favourite and Duke of Buckingham.” 207, 208—who “resolved to press King James to permitt
me to returne into my countrie, to which, after great difficulties, his Majestie was content to give way,” thinking that he would take the oath of allegiance, which he still refused, “though with good manners”—the King takes offence at his refusal.
My Lo. of Bristol had so much good will and so
much power as to obtain my return home." 208—“King James was pleased to put a visible marke of
particular honour upon me, at the instance of his Majestie that now is,” viz., Charles I., then Prince of Wales. His conference with the King—"King
James spoke very graciously to me." 209—“Upon this the honours and favours done me at
Court, in the eye as it were of my parents, made them grow apace in being good to me.”—“Being once at my father's house, it came out that there came by accident, if not by designe, a kinde of lustie knott, if it might not rather goe for a little colledge of certaine eminent Clergie-men, Archdeacons, Doctours, and Chaplains, &c. &c.”—with these he enters into a Controversial Discussion, which occupies several pages, and after expressing his opinions, he
says :215—" It was strange to see how they wrung their hands,
and their whites of eyes were turned up, and their devout sighes were sent abroad to testifie their grief that I would utter myself after that manner.'
Page 220_"My father would ever choose to put some fitt
booke into my hand, than to enter into anie express discourse, though he told me what a crosse and disadvantage it was to him that I should be of that religion which I professed, and what a comfort it would be if I returned to his ; my custom was to
excuse myself,” &c. 222—Thinks his father was inclined to embrace his beliefe. 223— Death of his father 6 a matter of much grief to my
hart." 223, 232—Interesting allusion to his "Mother, who was
much more fervent towards the Puritanicall Scrip
ture way." 225— His mother “went out of this world, calling for her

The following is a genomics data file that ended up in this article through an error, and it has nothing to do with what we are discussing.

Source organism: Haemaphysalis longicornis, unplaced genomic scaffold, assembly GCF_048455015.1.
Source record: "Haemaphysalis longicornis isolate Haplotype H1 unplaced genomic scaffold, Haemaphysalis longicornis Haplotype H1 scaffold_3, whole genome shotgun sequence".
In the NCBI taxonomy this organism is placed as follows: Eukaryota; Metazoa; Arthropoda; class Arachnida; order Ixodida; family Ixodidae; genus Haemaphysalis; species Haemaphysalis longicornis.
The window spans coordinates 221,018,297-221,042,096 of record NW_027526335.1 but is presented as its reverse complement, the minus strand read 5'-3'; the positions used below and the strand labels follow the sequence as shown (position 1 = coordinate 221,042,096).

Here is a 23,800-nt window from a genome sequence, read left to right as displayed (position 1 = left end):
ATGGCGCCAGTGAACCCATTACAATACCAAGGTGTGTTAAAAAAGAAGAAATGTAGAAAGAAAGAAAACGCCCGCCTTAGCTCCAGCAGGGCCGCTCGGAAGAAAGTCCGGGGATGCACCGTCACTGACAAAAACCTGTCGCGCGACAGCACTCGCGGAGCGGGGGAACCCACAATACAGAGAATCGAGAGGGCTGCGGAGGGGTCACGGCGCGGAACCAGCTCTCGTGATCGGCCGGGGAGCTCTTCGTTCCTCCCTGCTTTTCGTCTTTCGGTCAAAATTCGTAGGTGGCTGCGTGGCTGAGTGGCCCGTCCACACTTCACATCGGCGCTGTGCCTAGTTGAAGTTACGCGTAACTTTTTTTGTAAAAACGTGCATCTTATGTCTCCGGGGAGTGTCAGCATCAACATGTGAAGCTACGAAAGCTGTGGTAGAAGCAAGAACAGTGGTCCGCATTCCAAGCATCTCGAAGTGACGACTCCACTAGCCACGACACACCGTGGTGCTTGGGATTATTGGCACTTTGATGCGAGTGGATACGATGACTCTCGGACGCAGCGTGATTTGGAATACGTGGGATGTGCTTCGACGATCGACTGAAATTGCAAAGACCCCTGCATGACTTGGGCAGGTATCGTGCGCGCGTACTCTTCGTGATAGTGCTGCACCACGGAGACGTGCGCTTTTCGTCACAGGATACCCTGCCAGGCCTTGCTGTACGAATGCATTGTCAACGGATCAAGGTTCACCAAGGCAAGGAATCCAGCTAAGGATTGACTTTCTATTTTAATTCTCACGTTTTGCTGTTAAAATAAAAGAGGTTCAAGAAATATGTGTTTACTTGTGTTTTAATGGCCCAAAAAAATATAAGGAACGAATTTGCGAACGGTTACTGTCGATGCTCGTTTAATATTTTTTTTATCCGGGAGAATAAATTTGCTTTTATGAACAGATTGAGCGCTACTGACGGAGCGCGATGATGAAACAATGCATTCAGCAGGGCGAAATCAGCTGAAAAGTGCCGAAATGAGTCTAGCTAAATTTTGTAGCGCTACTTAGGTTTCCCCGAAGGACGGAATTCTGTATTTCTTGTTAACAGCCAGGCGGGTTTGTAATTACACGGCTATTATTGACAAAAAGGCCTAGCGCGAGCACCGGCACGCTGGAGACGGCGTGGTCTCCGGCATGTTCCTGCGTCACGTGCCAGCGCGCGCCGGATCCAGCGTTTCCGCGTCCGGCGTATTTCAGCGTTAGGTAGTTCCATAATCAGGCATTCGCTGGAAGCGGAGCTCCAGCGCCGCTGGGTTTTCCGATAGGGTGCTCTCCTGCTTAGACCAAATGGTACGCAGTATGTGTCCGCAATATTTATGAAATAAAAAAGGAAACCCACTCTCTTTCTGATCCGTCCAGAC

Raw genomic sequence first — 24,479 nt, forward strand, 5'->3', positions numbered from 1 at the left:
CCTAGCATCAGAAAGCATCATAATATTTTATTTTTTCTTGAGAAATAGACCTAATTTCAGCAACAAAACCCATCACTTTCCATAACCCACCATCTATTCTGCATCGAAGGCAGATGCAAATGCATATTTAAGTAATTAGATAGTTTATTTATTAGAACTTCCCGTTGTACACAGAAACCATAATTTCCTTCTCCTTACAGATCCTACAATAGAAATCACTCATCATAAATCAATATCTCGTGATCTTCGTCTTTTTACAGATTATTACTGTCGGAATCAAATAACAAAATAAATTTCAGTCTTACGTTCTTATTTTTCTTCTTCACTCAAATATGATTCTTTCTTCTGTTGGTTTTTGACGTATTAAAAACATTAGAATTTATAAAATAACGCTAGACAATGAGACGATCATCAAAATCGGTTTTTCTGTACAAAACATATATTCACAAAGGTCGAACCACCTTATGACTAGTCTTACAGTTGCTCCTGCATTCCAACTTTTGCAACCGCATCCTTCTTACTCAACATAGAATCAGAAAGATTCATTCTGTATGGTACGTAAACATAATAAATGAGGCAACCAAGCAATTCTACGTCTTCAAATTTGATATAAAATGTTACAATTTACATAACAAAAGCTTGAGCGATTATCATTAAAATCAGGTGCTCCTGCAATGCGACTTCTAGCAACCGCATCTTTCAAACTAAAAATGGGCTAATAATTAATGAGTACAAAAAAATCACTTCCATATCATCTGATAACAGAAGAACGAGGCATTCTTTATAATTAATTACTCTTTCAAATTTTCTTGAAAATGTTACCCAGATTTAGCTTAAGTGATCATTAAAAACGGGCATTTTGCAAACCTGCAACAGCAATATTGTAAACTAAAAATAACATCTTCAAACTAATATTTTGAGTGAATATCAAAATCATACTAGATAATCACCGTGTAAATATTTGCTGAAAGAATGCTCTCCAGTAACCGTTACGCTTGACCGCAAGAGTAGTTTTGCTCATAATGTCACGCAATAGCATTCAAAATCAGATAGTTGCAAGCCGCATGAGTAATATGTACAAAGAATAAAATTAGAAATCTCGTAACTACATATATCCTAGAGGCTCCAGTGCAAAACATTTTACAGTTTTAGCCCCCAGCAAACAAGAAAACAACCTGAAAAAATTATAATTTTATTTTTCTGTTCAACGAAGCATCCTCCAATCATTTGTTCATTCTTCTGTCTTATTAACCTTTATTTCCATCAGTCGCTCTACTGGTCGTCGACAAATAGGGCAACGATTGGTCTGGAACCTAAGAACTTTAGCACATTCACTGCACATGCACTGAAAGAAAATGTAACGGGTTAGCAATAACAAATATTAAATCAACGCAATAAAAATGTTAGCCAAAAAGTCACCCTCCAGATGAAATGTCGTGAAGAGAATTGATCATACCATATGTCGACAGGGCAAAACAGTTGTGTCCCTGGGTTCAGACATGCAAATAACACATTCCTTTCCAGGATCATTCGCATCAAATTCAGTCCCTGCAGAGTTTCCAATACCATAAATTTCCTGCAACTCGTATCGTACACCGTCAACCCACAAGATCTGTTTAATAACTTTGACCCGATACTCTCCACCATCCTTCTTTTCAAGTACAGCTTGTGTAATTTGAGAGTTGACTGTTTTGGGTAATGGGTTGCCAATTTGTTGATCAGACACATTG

silkes and toys and trinketts, more like an ignorant childe of fouro years old, than like a talking Scrip
turist of almost foure score." 226—End of “historicall part.”
232-Conclusion of first treatise. The following is in his own autograph, on page 232 :“I take God humbly, to
wittness yt all this relation
" TOBIE MATTHEW. " London, ye 8th of
7ber, 1640.” Then follows the attestation by witnesses, in a different writing, and their autograph signatures :
“We heer underwritten affirme that wee have heard Sir Toby Matthew declare, and take it upon his soule, that both the Relation of his Conversion, which is seen sett down in this booke; and also the following short Discourse, which he calls by the name of Posthumus, or the Survivour, are entyrely true, to the best of his understanding and memory. Both which are signed by his owne hand. He also holds the following Five-and-twenty Considerations, in order to religion to be very considerable and sweet.
George Wintour. Ffran. Petre.
Some of the above autographs are fine specimens of the writing of the period.
We are then presented with Posthumus, or the Survivour, a treatise which occupies twenty-one pages; and from page 22 to the end, page 59, we have the “Five-and-twenty Considerations” alluded to, dated 1641, and apparently
signed, James Louth.” At the end of Posthumus, or the Survivour, is the following, in the autograph of Sir Toby Matthew, and an impression of his seal in red wax :
Signed by me in London, as in ye presence of Almighty God, for most certainly and intirely true ; upon ye 8th day of 7ber.
“ TOBIE MATTHEW."
The seal bears a Lion Rampant in the first and fourth quarters, and three Chevrons in the second and third.
N.B.— These extracts were selected hastily and at random, and convey only a very imperfect idea of this curious manuscript, containing, as it does, a great variety of entertaining conferences, with parties well known in the history of the time, with several interesting historical facts, anecdotes, &c. &c.
It is in fine preservation, being as fresh and clean as when first written, and was for many years in the possession of a highly respectable Roman Catholic family in Cork, being, as is supposed, a sort of heirloom in the family.